Filed under: Food + Health, J500 Week 8, Society + Media | Tags: americans, food, food advertising, honest advertising, obesity, trans fat
Feeling a little under the weather, I rented the movie “The Invention of Lying”, which portrays a world with people who do not know how to tell a lie.
I pictured myself pushing my cart through the grocery store in this mythical town, with these mythical people.
Do the boxes of cookies lining the snack aisle claim to be “the most fattening cookie” and the “cookie that has no fat, and no taste either”? How many items on the shelves of that grocery store would have boxes with “organic” or “all natural” written on them? My guess is very few.
Advertisers would have it easy, they would only have to be honest.
I consider myself to be healthy; I take vitamins, workout consistently and watch what I eat, but this doesn’t even seem like enough after learning that what I think I am eating isn’t really what I am eating. If I only lived in a world without lies…
These “what-if” questions also led me to wonder if consumers would change their eating habits even if they knew the truth. It seems that in the American culture, taste trumps health benefits. I know how bad an Oreo is for me and I even know from experience that eating just one is nearly impossible, but that doesn’t stop me from my Oreo indulgence. The combination of deceitful advertising and Americans’ unhealthy relationship with food may just be the culpret in the growing obesity problem in our country.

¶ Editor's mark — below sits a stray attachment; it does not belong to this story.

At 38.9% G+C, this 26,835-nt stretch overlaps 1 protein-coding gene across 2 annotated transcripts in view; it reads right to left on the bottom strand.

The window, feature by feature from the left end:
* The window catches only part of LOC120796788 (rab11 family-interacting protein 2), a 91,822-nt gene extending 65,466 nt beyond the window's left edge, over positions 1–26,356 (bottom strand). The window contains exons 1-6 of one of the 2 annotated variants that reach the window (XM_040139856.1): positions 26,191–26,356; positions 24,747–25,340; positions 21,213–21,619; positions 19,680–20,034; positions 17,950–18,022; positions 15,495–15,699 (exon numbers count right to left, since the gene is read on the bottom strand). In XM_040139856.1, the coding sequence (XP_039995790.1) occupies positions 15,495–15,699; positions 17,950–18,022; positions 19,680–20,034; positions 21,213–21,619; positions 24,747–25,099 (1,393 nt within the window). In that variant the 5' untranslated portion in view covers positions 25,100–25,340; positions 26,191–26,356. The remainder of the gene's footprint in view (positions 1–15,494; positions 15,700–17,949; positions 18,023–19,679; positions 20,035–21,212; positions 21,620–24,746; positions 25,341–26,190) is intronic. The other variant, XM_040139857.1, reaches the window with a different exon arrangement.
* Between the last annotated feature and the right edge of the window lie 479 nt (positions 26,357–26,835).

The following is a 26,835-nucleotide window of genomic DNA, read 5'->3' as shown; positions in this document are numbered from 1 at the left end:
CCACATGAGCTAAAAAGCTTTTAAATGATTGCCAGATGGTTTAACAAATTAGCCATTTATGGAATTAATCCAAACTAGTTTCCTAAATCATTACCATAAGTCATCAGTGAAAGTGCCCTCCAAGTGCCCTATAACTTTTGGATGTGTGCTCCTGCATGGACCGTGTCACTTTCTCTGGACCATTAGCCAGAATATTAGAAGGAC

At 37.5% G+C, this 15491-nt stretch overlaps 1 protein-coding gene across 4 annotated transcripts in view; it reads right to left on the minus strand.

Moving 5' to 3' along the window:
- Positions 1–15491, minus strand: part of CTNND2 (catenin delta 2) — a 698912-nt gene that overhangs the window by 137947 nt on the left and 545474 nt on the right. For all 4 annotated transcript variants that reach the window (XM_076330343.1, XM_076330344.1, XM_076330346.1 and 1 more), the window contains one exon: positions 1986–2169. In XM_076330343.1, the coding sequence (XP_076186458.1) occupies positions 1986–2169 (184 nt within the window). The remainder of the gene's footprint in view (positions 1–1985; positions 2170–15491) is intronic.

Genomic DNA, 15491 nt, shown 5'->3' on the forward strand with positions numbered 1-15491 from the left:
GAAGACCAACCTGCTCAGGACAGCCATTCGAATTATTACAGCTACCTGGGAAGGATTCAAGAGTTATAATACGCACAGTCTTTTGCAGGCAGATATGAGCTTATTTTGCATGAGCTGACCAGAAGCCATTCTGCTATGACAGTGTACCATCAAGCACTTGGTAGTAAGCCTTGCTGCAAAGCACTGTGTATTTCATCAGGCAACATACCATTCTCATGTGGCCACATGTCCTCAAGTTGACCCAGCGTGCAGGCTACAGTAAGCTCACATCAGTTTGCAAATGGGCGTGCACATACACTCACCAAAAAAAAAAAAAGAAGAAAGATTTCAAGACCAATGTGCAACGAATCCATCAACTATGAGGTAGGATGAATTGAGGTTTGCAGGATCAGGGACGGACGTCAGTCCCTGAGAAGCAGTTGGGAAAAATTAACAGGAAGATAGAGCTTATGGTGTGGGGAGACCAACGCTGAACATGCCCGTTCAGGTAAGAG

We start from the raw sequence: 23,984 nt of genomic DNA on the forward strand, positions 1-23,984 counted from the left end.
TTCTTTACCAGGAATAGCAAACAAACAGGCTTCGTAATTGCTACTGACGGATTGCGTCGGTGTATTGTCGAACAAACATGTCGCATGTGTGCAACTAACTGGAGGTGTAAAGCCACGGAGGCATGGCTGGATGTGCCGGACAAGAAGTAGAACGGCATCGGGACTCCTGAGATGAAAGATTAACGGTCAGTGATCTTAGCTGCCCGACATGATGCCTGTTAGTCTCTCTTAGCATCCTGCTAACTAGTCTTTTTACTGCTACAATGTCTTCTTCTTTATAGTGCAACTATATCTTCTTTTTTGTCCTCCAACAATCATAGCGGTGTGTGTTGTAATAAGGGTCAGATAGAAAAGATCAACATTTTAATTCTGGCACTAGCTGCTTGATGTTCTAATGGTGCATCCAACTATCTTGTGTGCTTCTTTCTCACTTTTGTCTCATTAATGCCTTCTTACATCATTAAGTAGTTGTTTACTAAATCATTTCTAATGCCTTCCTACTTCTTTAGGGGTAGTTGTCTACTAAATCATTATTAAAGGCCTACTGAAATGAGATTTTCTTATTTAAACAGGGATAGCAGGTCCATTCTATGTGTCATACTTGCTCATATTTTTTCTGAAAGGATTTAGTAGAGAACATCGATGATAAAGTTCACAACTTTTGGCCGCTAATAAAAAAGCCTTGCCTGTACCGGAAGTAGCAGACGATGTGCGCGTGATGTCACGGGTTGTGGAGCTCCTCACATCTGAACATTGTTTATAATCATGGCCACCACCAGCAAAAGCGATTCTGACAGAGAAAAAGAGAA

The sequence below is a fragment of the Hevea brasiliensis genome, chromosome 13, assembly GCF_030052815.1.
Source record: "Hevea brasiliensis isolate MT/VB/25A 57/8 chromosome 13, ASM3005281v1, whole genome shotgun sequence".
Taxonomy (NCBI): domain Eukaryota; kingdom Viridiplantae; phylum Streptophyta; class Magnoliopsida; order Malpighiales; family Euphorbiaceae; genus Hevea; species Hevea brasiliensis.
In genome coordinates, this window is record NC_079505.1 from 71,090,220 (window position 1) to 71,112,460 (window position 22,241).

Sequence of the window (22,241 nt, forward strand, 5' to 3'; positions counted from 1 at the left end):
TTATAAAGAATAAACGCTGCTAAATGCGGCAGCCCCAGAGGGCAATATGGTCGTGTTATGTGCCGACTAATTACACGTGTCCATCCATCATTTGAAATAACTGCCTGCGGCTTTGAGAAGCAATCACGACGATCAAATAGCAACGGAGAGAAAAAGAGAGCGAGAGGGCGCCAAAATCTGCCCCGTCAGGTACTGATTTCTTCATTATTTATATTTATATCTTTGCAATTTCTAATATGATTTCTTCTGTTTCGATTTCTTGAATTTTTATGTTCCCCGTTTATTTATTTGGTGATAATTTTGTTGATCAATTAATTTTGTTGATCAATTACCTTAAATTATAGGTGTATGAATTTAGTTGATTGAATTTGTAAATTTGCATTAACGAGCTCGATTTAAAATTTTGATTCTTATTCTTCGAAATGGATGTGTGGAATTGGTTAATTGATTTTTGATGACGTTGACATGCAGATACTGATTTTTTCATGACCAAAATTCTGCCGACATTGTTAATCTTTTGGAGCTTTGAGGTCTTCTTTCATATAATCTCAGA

Studies show that obesity-related diseases account for ten percent of medical spending in the United States (an estimated $147 billion a year). The problem is directly related to the foods we, as Americans, eat. We have adapted to an on-the-go lifestyle and it is killing us faster than ever. The United States is one of the most progressive and wealthy countries in the world, but you would never know from looking at our diet. We have technologically advanced to a point where we can produce foods that last longer and can be produced in mass quantities, but with these advances come a loss of nutritional benefits of food, or the food part of food.
The scary part is that it is affecting our children. Children are exposed to approximately 10,000 food advertisements a day, most of which are advertising unhealthy foods.
I recently saw a commercial for Smart Balance margarine that warned consumers that sometimes 0g of fat does not mean 0. If zero doesn’t mean zero, then I don’t know what consumers are supposed to think. The commercial seems like honest advertising, but who can tell anymore? It is certainly difficult to tell. I guess I realized that a person has to inform themselves about what they are eating, because we really cannot rely on marketing and advertising.
I am not feeling any better after this, maybe I’ll go have some chicken broth…after investigating the label for an hour or so and then researching the unpronounceable words on the label.
At least we can trust ourselves.
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